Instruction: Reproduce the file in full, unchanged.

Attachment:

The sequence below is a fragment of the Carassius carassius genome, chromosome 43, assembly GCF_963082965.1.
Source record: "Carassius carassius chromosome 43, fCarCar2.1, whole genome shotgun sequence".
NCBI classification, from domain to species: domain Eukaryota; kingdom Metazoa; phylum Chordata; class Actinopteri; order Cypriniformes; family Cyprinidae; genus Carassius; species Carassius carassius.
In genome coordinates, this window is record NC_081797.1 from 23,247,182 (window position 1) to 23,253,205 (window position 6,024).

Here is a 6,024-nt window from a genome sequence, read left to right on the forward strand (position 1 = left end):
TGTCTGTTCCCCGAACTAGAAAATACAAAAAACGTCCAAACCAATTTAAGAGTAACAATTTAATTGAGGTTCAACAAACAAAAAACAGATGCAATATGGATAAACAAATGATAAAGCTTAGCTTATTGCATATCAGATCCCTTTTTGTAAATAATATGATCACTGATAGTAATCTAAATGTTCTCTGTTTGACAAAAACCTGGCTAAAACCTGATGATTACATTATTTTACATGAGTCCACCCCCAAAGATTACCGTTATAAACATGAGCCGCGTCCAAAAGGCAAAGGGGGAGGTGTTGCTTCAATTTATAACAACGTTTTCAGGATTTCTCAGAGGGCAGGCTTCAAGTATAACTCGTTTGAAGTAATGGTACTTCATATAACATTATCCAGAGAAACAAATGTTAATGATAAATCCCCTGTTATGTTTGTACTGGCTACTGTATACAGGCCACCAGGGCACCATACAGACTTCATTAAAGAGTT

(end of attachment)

The sequence below is a fragment of the Carassius carassius genome, chromosome 43, assembly GCF_963082965.1.
Source record: "Carassius carassius chromosome 43, fCarCar2.1, whole genome shotgun sequence".
NCBI classification, from domain to species: domain Eukaryota; kingdom Metazoa; phylum Chordata; class Actinopteri; order Cypriniformes; family Cyprinidae; genus Carassius; species Carassius carassius.
In genome coordinates, this window is record NC_081797.1 from 23,247,182 (window position 1) to 23,253,205 (window position 6,024).

Here is a 6,024-nt window from a genome sequence, read left to right on the forward strand (position 1 = left end):
TGTCTGTTCCCCGAACTAGAAAATACAAAAAACGTCCAAACCAATTTAAGAGTAACAATTTAATTGAGGTTCAACAAACAAAAAACAGATGCAATATGGATAAACAAATGATAAAGCTTAGCTTATTGCATATCAGATCCCTTTTTGTAAATAATATGATCACTGATAGTAATCTAAATGTTCTCTGTTTGACAAAAACCTGGCTAAAACCTGATGATTACATTATTTTACATGAGTCCACCCCCAAAGATTACCGTTATAAACATGAGCCGCGTCCAAAAGGCAAAGGGGGAGGTGTTGCTTCAATTTATAACAACGTTTTCAGGATTTCTCAGAGGGCAGGCTTCAAGTATAACTCGTTTGAAGTAATGGTACTTCATATAACATTATCCAGAGAAACAAATGTTAATGATAAATCCCCTGTTATGTTTGTACTGGCTACTGTATACAGGCCACCAGGGCACCATACAGACTTCATTAAAGAGTT